There are numerous emergency situations that can impact people's lives — from fires to floods to the characteristic tornadoes so prevalent in Kansas. Hurricanes can be in that mix as well, and if the recent devastation of Hurricanes Harvey and Irma weren't enough of a reminder of how important emergency planning can be, September is also National Preparedness Month.

As such, an emphasis is placed this month on taking the proper steps to be prepared — no matter the situation. Especially after seeing the response to the recent hurricanes along the the Gulf Coast and Florida, Harvey County Emergency Management Director Gary Denny noted just how important it is for individuals to take ownership of those efforts.

Relying solely on government resources is not a strategy Denny advises, as he said that no matter the level (federal, state or local) those will not be distributed immediately and are not expected to even be available in the affected area for a few days. Complacency is the enemy, according to Denny, and he suggested citizens build up their own emergency supply stores — with meds, water, pet food, etc. — over time to be best prepared.

Overplanning is another tactic Denny recommends, as there are many variables that can't be accounted for in various emergency situations, whether man-made or natural disasters.

"We've learned over the last few years that planning is a huge benefit. There's value to planning. There's value to organizing what your needs are, how you're going to accomplish those needs and where you're going to get those," Denny said. "Always have a plan B. You can have a preparedness plan and anticipate, but what if those safety zones, that evacuation shelter that you put at the top of your preparedness plan, what if that is within the area that has been affected?"

Looking for a place to start in helping get prepared? Denny notes that the primary resource emergency management officials point to is ready.gov, a website of the Department of Homeland Security. On the state website (ksready.gov) two prime rules are listed on the home page, including making a plan of action and creating an emergency kit.

No matter the situation, those two steps help create a foundation of preparedness so individuals can react in a number of ways — another measure Denny recommends.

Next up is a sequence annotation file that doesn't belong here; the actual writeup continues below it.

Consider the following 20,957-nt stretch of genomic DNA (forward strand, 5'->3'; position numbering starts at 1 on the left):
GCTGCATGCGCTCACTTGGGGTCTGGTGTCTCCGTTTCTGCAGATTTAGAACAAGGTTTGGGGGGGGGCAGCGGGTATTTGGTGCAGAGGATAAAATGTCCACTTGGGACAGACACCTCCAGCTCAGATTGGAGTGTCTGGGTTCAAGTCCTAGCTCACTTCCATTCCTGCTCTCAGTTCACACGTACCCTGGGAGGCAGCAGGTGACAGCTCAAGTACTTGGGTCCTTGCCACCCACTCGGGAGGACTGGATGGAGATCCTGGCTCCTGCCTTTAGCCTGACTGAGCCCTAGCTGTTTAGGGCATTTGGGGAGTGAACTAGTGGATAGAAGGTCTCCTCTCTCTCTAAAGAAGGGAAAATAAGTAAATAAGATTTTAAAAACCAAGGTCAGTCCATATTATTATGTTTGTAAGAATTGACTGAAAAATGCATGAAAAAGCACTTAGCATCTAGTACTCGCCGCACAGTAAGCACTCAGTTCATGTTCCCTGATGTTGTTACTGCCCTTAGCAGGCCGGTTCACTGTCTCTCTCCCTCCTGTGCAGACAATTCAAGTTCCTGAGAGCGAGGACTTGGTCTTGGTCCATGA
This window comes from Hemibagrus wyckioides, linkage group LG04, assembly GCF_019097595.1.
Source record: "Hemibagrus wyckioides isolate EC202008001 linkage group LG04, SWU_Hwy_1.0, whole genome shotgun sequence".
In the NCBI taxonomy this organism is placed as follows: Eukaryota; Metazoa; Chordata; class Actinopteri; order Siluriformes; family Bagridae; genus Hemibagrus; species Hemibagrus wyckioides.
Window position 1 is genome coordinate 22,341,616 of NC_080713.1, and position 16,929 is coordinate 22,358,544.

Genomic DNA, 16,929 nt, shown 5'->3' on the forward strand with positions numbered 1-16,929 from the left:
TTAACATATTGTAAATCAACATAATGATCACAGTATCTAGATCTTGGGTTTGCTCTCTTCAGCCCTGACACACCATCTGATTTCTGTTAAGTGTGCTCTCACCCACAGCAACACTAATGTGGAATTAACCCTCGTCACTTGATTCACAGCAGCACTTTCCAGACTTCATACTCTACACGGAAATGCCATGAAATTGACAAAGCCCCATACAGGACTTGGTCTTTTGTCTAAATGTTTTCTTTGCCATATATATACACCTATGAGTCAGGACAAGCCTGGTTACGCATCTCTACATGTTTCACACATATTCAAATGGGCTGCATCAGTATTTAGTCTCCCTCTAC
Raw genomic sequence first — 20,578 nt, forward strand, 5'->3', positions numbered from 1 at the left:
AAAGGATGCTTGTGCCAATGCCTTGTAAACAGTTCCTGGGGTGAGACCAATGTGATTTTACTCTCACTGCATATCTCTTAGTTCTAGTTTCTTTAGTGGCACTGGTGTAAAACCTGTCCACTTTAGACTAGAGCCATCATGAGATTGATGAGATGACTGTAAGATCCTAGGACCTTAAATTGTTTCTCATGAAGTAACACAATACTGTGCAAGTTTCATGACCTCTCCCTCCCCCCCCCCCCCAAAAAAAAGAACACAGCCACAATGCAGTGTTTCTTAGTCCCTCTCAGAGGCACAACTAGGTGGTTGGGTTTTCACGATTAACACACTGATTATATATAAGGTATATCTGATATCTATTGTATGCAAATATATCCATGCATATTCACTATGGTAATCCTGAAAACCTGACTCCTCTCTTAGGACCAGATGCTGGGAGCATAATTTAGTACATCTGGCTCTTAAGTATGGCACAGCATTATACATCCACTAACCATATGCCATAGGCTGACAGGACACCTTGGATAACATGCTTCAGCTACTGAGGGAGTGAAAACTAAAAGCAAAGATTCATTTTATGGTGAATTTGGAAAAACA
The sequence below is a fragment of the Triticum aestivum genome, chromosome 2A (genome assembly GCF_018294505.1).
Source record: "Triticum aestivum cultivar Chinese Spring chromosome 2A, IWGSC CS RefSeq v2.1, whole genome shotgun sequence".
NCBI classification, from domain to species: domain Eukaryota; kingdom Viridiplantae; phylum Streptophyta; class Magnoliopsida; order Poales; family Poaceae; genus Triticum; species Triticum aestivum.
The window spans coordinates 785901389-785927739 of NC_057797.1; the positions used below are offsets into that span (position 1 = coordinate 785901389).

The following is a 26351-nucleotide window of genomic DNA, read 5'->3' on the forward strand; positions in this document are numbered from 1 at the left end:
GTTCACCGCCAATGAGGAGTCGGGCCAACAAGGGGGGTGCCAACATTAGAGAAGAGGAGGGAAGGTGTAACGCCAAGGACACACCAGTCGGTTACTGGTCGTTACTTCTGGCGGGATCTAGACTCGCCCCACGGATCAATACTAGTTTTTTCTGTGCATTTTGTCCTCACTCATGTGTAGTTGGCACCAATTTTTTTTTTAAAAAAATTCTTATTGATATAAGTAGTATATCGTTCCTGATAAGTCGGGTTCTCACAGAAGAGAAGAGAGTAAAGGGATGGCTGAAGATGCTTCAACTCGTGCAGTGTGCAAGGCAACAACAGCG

"There's no way that you can prepare for everything that has a potential to impact you, so approach your preparedness plans in an all hazards way, kind of a one-stop shop,"Denny said.

Depending on the situation, whether it is an incident of cyber security or an out-of-control wildfire, the specific components — like evacuation tactics and supplies for the emergency kit — of the preparedness plan will vary. The ksready.gov website recommends gathering enough supplies to last at least 72 hours.

A preparedness plan can be the difference between life and death, Denny said, and while numerous responders answer the call to provide support in emergency situations he said individuals can greatly help themselves with those efforts — especially in staying on top of them.

"Of course, when you do have something in place, it needs to be updated on a regular basis," Denny said. "The plan is only as good as the newest information (i.e. financials, medical information, points of contact, etc.) that was entered into the plan."

"You can't expect and rely on somebody else supplying your needs, so it's best for you to prepare ahead of time, come up with a plan and contemplate what your needs are," Denny said. "Create that plan, identify what the needs are, but just be aware what's happening around you."

For more information on helping plan for specific types of emergencies, visit ready.gov or ksready.gov.